Campaigners are calling for urgent action to improve the “appalling and neglected” state of war graves at Clitheroe Cemetery.
Ribble Valley Borough Council officials have been accused of showing a lack of respect to the graves of war victims buried at the cemetery in Waddington Road.
Some local residents feel the graves of 13 men who died during the First World War and 17 from the Second World War are hidden from view due to long grass and dense undergrowth.
However, the council says the grass has not been cut in order to encourage wildflowers to grow and provide a habitat for wildlife.
Ribble Valley MP Nigel Evans visited the cemetery on Friday and is keen for the graves to be cared for.
One of the campaigners, local resident Simon Entwistle, said: “The war graves section is part of the town’s heritage. Every 11th of November throughout the UK we honour these men and boys with two minutes of silence. Surely, the sacrifice of these Clitheroe men deserves not only our respect, but a well-kept grave regularly mown and strimmed by the local authority.
Another concerned resident, community stalwart, Mel Diack MBE, added: “I feel that this has been a cost cutting exercise. Of course, people will state that it is lovely to see butterflies, birds, bees and the occasional deer in this area, but not at the expense of hiding and forgetting our brave heroes who died for our freedom and liberty.”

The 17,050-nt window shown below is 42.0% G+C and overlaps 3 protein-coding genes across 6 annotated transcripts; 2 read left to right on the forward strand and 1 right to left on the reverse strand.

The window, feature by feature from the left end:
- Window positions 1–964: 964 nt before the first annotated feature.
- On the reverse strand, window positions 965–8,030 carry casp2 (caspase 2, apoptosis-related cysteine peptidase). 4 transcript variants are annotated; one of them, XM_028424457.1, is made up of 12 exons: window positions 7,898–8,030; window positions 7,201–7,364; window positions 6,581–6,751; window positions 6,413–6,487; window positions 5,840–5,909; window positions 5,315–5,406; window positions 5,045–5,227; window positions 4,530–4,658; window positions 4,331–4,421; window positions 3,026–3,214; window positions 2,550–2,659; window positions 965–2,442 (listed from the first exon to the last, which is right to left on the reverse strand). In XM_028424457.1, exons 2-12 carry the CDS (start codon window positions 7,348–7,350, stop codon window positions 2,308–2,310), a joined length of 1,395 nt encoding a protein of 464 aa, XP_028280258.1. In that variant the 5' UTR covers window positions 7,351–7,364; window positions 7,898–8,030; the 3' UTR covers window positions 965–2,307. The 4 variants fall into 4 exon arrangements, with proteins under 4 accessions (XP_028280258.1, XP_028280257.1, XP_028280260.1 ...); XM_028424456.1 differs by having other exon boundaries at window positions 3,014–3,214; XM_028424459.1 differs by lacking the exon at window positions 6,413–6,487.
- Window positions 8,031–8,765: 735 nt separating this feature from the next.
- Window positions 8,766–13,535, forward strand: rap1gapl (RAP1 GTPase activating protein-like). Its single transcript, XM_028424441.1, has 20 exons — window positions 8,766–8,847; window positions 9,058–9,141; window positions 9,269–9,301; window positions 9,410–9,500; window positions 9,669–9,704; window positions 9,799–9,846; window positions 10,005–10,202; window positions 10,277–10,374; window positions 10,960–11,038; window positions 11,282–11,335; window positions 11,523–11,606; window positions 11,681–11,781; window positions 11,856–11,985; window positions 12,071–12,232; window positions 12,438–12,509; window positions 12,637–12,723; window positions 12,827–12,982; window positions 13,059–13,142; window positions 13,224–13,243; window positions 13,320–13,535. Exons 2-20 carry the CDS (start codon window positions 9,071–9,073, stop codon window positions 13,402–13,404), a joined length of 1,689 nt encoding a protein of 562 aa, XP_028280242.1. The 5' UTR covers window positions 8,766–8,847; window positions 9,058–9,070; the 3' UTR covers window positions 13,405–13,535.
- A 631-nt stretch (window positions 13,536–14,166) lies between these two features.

Ribble Valley MP Nigel Evans said: “Coun. Stuart Hirst, the leader of the borough council, has assured me that all of the cemetery will be tended to. This year marks the centenary of the beginning of the First World War and it is more important than ever that the graves of those who gave their lives for our country are looked after.”
Mr John Heap, the council’s head of community services, said: “The grass in the old part of the cemetery has not been cut for four years to encourage wildflowers to grow and provide a habitat for wildlife.
“The grass is cut around the vaults and up to the fifth row, and every week paths are cut to the graves that are regularly visited. Once a year, after the wildflower seeds have dispersed, the area is cut back and tidied to prepare for the germination of new growth. The process has been so successful that orchids are now colonising the area.
“Regular visitors to the cemetery are aware that the area has not just been left to go wild and we have received many positive comments on how pretty it looks when the flowers are in full bloom.
“The war graves are also visited annually by the Commonwealth War Graves Commission, which has made no complaint about the introduction of the natural maintenance regime.”